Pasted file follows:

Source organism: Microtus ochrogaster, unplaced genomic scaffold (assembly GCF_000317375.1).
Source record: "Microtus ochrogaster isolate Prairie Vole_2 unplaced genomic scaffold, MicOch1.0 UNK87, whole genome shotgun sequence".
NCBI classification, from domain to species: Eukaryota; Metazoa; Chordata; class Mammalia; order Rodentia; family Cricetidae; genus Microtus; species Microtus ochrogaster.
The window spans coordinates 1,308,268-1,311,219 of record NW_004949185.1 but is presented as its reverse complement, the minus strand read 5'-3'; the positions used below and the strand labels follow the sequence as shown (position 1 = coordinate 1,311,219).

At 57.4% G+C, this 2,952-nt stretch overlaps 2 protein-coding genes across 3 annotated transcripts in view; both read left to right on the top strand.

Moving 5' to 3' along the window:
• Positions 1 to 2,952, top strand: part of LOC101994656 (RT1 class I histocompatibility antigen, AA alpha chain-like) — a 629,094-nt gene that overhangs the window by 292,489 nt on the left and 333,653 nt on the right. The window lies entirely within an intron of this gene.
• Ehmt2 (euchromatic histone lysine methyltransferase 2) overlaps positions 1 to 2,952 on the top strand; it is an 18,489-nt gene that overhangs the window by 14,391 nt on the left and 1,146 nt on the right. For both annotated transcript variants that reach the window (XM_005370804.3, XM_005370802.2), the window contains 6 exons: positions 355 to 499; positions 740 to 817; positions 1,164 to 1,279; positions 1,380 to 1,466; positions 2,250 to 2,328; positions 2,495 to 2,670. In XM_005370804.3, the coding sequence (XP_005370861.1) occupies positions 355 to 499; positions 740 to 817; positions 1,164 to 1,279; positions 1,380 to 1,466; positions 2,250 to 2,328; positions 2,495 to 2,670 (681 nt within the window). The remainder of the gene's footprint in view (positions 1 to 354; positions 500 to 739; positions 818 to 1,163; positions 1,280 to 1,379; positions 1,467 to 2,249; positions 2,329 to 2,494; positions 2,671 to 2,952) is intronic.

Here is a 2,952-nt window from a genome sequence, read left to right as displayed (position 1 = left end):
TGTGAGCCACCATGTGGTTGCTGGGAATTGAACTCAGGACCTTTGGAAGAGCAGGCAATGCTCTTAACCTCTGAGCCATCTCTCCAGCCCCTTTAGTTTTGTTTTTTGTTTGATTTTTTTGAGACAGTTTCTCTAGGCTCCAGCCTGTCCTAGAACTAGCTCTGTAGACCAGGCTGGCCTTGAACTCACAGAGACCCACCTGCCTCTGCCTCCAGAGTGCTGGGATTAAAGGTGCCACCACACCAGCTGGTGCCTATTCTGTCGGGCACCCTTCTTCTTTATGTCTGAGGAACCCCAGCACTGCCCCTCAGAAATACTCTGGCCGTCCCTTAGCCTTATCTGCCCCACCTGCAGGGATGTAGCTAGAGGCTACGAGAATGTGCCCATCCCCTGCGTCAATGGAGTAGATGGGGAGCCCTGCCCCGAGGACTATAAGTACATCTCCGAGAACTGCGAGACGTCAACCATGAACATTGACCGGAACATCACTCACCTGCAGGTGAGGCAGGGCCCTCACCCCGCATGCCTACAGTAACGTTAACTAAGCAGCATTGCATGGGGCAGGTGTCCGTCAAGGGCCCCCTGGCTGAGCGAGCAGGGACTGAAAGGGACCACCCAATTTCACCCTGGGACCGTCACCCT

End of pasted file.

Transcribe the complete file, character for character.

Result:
Source organism: Microtus ochrogaster, unplaced genomic scaffold (assembly GCF_000317375.1).
Source record: "Microtus ochrogaster isolate Prairie Vole_2 unplaced genomic scaffold, MicOch1.0 UNK87, whole genome shotgun sequence".
NCBI classification, from domain to species: Eukaryota; Metazoa; Chordata; class Mammalia; order Rodentia; family Cricetidae; genus Microtus; species Microtus ochrogaster.
The window spans coordinates 1,308,268-1,311,219 of record NW_004949185.1 but is presented as its reverse complement, the minus strand read 5'-3'; the positions used below and the strand labels follow the sequence as shown (position 1 = coordinate 1,311,219).

At 57.4% G+C, this 2,952-nt stretch overlaps 2 protein-coding genes across 3 annotated transcripts in view; both read left to right on the top strand.

Moving 5' to 3' along the window:
• Positions 1 to 2,952, top strand: part of LOC101994656 (RT1 class I histocompatibility antigen, AA alpha chain-like) — a 629,094-nt gene that overhangs the window by 292,489 nt on the left and 333,653 nt on the right. The window lies entirely within an intron of this gene.
• Ehmt2 (euchromatic histone lysine methyltransferase 2) overlaps positions 1 to 2,952 on the top strand; it is an 18,489-nt gene that overhangs the window by 14,391 nt on the left and 1,146 nt on the right. For both annotated transcript variants that reach the window (XM_005370804.3, XM_005370802.2), the window contains 6 exons: positions 355 to 499; positions 740 to 817; positions 1,164 to 1,279; positions 1,380 to 1,466; positions 2,250 to 2,328; positions 2,495 to 2,670. In XM_005370804.3, the coding sequence (XP_005370861.1) occupies positions 355 to 499; positions 740 to 817; positions 1,164 to 1,279; positions 1,380 to 1,466; positions 2,250 to 2,328; positions 2,495 to 2,670 (681 nt within the window). The remainder of the gene's footprint in view (positions 1 to 354; positions 500 to 739; positions 818 to 1,163; positions 1,280 to 1,379; positions 1,467 to 2,249; positions 2,329 to 2,494; positions 2,671 to 2,952) is intronic.

Here is a 2,952-nt window from a genome sequence, read left to right as displayed (position 1 = left end):
TGTGAGCCACCATGTGGTTGCTGGGAATTGAACTCAGGACCTTTGGAAGAGCAGGCAATGCTCTTAACCTCTGAGCCATCTCTCCAGCCCCTTTAGTTTTGTTTTTTGTTTGATTTTTTTGAGACAGTTTCTCTAGGCTCCAGCCTGTCCTAGAACTAGCTCTGTAGACCAGGCTGGCCTTGAACTCACAGAGACCCACCTGCCTCTGCCTCCAGAGTGCTGGGATTAAAGGTGCCACCACACCAGCTGGTGCCTATTCTGTCGGGCACCCTTCTTCTTTATGTCTGAGGAACCCCAGCACTGCCCCTCAGAAATACTCTGGCCGTCCCTTAGCCTTATCTGCCCCACCTGCAGGGATGTAGCTAGAGGCTACGAGAATGTGCCCATCCCCTGCGTCAATGGAGTAGATGGGGAGCCCTGCCCCGAGGACTATAAGTACATCTCCGAGAACTGCGAGACGTCAACCATGAACATTGACCGGAACATCACTCACCTGCAGGTGAGGCAGGGCCCTCACCCCGCATGCCTACAGTAACGTTAACTAAGCAGCATTGCATGGGGCAGGTGTCCGTCAAGGGCCCCCTGGCTGAGCGAGCAGGGACTGAAAGGGACCACCCAATTTCACCCTGGGACCGTCACCCT